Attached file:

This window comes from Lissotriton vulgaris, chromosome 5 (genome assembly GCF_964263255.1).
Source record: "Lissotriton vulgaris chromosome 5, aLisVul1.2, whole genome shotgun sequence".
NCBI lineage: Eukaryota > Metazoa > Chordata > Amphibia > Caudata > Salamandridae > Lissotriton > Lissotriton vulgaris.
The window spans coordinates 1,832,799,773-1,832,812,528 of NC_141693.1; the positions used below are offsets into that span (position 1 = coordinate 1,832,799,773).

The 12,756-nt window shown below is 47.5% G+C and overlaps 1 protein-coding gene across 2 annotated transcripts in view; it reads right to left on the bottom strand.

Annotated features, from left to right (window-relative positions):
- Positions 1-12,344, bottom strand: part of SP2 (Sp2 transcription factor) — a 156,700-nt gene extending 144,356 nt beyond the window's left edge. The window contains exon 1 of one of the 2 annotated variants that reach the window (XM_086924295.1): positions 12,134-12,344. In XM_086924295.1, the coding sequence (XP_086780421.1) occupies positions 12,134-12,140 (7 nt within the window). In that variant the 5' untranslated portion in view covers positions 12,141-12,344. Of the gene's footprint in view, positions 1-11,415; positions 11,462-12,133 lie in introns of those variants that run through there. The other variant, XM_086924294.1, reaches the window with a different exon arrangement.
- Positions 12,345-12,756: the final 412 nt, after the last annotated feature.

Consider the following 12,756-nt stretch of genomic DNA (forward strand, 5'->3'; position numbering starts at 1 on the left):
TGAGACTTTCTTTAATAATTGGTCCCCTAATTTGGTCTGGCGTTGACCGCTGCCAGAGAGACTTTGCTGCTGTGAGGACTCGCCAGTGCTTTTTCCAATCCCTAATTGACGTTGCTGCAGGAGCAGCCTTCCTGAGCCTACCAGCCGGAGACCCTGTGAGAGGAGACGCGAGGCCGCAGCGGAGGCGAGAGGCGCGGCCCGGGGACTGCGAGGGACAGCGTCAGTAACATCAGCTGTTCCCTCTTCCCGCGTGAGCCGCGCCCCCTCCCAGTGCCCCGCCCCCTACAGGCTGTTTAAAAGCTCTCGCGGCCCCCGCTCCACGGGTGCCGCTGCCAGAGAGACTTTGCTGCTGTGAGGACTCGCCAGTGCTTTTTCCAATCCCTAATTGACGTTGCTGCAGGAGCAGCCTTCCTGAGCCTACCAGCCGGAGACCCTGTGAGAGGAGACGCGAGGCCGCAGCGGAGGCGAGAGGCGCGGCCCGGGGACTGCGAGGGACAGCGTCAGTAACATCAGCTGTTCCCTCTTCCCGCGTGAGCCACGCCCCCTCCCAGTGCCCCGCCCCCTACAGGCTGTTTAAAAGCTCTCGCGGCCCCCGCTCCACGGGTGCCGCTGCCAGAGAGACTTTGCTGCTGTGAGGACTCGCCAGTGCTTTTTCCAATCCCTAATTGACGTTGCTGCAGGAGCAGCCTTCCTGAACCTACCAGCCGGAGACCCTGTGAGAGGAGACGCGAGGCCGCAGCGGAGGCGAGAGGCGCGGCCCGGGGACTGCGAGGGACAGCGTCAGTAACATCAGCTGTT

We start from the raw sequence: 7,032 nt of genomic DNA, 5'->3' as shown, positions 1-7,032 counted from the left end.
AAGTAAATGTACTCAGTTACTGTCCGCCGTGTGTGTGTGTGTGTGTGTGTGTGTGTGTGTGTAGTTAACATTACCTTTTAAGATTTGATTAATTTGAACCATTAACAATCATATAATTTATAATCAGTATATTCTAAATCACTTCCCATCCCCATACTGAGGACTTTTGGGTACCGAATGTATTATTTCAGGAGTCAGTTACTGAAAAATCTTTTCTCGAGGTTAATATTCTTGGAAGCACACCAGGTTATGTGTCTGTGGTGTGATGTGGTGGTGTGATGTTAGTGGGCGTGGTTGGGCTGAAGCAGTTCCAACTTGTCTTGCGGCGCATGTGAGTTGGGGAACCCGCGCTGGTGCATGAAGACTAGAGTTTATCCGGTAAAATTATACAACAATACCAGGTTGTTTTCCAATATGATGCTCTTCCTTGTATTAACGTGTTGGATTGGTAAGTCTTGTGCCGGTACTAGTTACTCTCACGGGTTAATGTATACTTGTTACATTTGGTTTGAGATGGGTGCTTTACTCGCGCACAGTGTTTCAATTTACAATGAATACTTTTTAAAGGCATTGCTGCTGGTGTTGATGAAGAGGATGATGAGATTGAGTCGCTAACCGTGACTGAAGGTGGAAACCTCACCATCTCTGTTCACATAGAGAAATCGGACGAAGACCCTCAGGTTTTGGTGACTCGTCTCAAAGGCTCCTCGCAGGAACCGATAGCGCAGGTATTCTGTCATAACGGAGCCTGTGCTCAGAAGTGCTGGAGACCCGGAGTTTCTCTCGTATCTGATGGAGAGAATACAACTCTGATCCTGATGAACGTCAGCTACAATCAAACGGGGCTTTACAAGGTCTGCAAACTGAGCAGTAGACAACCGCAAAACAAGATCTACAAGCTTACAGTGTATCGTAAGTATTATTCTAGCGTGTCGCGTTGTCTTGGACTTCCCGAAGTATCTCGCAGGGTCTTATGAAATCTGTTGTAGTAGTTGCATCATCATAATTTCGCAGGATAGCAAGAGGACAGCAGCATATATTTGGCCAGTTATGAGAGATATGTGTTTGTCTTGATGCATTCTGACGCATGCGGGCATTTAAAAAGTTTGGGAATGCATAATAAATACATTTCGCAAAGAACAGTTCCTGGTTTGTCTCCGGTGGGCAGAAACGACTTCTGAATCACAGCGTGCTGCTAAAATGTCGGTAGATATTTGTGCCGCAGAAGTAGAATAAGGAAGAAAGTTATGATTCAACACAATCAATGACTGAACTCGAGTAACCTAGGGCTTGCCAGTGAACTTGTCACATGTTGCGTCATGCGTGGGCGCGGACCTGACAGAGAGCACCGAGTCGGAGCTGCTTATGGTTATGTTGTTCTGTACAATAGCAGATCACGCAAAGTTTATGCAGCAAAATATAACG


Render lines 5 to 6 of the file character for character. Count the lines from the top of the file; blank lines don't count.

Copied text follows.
The 12,756-nt window shown below is 47.5% G+C and overlaps 1 protein-coding gene across 2 annotated transcripts in view; it reads right to left on the bottom strand.

Annotated features, from left to right (window-relative positions):